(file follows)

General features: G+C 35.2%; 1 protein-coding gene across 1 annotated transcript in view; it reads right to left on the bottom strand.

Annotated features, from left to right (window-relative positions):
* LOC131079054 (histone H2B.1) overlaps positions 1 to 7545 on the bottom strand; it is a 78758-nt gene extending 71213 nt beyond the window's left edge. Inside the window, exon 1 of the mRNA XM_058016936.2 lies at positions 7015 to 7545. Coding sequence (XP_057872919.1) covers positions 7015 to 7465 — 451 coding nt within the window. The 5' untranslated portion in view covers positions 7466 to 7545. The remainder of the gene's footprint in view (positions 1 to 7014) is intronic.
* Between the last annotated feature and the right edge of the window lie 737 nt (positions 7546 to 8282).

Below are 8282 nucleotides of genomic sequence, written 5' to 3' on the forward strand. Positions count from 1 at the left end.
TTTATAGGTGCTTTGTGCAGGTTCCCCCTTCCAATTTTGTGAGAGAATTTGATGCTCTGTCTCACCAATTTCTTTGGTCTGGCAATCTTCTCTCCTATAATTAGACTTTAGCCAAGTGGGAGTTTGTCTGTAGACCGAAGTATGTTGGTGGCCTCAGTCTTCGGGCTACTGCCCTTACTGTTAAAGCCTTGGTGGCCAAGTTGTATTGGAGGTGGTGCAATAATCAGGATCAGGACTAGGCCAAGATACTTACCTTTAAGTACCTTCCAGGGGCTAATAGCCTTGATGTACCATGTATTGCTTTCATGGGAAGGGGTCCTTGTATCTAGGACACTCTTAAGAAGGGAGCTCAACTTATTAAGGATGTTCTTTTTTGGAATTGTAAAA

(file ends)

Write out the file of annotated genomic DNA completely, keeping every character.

General features: G+C 35.2%; 1 protein-coding gene across 1 annotated transcript in view; it reads right to left on the bottom strand.

Annotated features, from left to right (window-relative positions):
* LOC131079054 (histone H2B.1) overlaps positions 1 to 7545 on the bottom strand; it is a 78758-nt gene extending 71213 nt beyond the window's left edge. Inside the window, exon 1 of the mRNA XM_058016936.2 lies at positions 7015 to 7545. Coding sequence (XP_057872919.1) covers positions 7015 to 7465 — 451 coding nt within the window. The 5' untranslated portion in view covers positions 7466 to 7545. The remainder of the gene's footprint in view (positions 1 to 7014) is intronic.
* Between the last annotated feature and the right edge of the window lie 737 nt (positions 7546 to 8282).

Below are 8282 nucleotides of genomic sequence, written 5' to 3' on the forward strand. Positions count from 1 at the left end.
TTTATAGGTGCTTTGTGCAGGTTCCCCCTTCCAATTTTGTGAGAGAATTTGATGCTCTGTCTCACCAATTTCTTTGGTCTGGCAATCTTCTCTCCTATAATTAGACTTTAGCCAAGTGGGAGTTTGTCTGTAGACCGAAGTATGTTGGTGGCCTCAGTCTTCGGGCTACTGCCCTTACTGTTAAAGCCTTGGTGGCCAAGTTGTATTGGAGGTGGTGCAATAATCAGGATCAGGACTAGGCCAAGATACTTACCTTTAAGTACCTTCCAGGGGCTAATAGCCTTGATGTACCATGTATTGCTTTCATGGGAAGGGGTCCTTGTATCTAGGACACTCTTAAGAAGGGAGCTCAACTTATTAAGGATGTTCTTTTTTGGAATTGTAAAA